A thousand kilometres from the nearest coast a towering glass wave rolls over the plains of Sichuan, the roof of what Chinese officials say will be the world's largest standalone structure.
December 12, 2012 shows labourers working on a square outside the world's biggest standalone building which is now still under construction in Chengdu, southwest China's Sichuan province. Photo: AFP/ Sebastien Blanc
The 100-metre-high "New Century Global Centre" is a symbol of the spread of China's boom, 500 metres long and 400 metres wide, with 1.7 million square metres of floor space, big enough to hold 20 Sydney Opera Houses according to local authorities.
By comparison the Pentagon in Washington -- still one of the world's largest office buildings -- is barely a third of the size with a mere 600,000 square metres of floor space.
The Global Centre is just a few kilometres from the US consulate where the police chief of Chongqing fled to seek asylum, triggering the fall of his patron Bo Xilai and exposing the biggest scandal to rock China's Communist Party for years.
But it represents a different side of China, where lower costs and government subsidies are still fuelling double-digit growth in Chengdu, the capital of Sichuan province.
The city of 14 million people plans to expand its subway from two lines to 10 by 2020, build a new airport and become a new Silicon Valley.
The Global Centre will house offices, conference rooms, a university complex, two commercial centres, two five star hotels, an IMAX cinema, a "Mediterranean village", a skating rink and a pirate ship, among other attractions.
About 400,000 square metres will be devoted to shopping, most of the outlets high-end luxury brands.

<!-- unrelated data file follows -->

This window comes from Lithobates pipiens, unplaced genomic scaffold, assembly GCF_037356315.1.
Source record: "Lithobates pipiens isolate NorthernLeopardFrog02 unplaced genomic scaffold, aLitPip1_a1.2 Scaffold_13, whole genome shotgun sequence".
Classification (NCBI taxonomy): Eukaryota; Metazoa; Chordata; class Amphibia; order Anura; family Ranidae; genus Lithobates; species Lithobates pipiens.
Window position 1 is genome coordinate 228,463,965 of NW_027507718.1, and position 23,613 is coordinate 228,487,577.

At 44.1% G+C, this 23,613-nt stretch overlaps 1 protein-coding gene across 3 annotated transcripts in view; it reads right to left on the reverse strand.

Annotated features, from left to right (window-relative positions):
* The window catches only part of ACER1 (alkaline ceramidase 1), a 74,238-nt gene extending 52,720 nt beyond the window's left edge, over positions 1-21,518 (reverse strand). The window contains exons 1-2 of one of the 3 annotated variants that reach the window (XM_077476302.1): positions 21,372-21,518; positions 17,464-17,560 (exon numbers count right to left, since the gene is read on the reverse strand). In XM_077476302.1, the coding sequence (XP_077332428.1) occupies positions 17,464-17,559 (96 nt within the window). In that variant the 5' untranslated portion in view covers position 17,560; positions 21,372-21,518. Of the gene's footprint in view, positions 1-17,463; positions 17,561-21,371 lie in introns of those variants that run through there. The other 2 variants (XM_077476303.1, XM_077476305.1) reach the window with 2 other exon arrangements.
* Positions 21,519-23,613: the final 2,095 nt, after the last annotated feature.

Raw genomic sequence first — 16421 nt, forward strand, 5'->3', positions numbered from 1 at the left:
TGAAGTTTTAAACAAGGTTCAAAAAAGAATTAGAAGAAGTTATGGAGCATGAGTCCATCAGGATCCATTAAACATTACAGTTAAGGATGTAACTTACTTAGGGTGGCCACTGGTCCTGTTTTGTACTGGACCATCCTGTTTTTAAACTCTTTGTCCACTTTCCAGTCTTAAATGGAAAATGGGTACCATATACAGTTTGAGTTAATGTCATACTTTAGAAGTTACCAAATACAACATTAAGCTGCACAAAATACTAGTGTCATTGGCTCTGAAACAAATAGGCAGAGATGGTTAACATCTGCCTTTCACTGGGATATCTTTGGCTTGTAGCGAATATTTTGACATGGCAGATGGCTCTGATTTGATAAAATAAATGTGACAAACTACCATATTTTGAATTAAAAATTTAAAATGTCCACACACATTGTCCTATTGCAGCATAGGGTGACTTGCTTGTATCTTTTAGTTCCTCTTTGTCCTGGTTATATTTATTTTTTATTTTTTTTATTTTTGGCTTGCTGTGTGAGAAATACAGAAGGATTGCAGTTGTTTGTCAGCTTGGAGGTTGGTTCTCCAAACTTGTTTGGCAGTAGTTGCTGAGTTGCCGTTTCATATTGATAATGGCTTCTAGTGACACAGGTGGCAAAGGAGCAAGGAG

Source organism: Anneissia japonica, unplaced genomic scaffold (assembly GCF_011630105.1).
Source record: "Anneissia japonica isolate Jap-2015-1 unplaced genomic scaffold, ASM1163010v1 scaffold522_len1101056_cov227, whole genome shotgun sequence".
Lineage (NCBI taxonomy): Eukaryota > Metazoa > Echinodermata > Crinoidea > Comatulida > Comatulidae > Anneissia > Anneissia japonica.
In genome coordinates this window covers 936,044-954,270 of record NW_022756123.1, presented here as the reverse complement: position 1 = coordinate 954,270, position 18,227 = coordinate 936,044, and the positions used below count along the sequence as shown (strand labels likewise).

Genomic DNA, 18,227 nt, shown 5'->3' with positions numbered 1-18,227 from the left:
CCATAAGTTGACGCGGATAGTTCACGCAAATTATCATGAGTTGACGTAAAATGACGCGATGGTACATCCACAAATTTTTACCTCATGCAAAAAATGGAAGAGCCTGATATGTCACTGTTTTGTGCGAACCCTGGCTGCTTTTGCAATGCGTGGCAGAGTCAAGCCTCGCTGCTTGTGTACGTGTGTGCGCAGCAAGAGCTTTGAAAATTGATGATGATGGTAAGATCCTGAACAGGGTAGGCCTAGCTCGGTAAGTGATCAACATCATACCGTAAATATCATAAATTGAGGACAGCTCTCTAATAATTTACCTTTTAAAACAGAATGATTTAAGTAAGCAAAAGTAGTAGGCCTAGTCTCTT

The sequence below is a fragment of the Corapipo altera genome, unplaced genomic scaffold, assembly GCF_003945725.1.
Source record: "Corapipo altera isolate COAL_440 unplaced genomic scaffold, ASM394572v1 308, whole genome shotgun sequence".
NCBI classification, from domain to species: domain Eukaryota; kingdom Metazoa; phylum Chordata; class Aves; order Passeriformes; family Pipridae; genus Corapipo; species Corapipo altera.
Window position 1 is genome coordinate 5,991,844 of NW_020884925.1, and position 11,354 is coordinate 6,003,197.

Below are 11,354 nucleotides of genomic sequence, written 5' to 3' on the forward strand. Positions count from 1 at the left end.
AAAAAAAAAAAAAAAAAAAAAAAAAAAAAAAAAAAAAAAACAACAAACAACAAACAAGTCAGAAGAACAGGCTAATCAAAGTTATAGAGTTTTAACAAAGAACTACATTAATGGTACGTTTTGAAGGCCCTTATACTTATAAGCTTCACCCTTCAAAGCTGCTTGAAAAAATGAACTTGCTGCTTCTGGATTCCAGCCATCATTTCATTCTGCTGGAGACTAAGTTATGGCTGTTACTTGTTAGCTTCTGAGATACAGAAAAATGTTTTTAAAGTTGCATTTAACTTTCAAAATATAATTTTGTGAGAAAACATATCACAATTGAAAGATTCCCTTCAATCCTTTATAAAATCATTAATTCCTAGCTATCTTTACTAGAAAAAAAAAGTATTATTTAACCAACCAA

Despite Chengdu being around 1,000 kilometres from the sea the complex has a marine theme, with fountains, a huge water park and an artificial beach, accented by the undulating roof, meant to resemble a wave.
"This is an ocean city built by man," said guide Liu Xun. "There will be 1,000 rooms (in the hotel) and all will have seaside views."
The thick smog that normally blankets Chengdu risks making it a sunless sea, but visitors will not need to worry about that, she said.
"We have borrowed a Japanese technique. There will be an artificial sun that will shine 24 hours a day and allow for a comfortable temperature," Liu said. The system uses specialised lighting technology that heats as well as illuminates.
The centrepiece will be a 5,000 square metre artificial beach, to include a rafting course and a "seafront" promenade, complete with parasols and seafood outlets that can accomodate 6,000 people.
A giant screen 150 metres long and 40 high will form the horizon and offer sunrises and sunsets, accompanied by nautical breezes.
The exterior facade is near completion and an army of workers are rushing to finish the Chinese-designed building in time for a June 2013 international forum hosted by US magazine Fortune.
China's incoming president Xi Jinping is expected to attend the event and meet the heads of some of the world's biggest multinationals.
Another enormous building is planned across the road. Award-winning British-Iraqi architect Zaha Hadid's Chengdu Contemporary Arts Centre is to include a theatre, an opera house and a museum.
In a video developers China Exhibition and Travel Group describe Chengdu as a "world class modern city of idyllic beauty", and say the Global Centre -- including restaurants serving "the rarest oceanic fish species" -- will bring to mind "the fabulous heavens".
It is, they say, "a landmark which commands the world and is looked upon by the world with respect".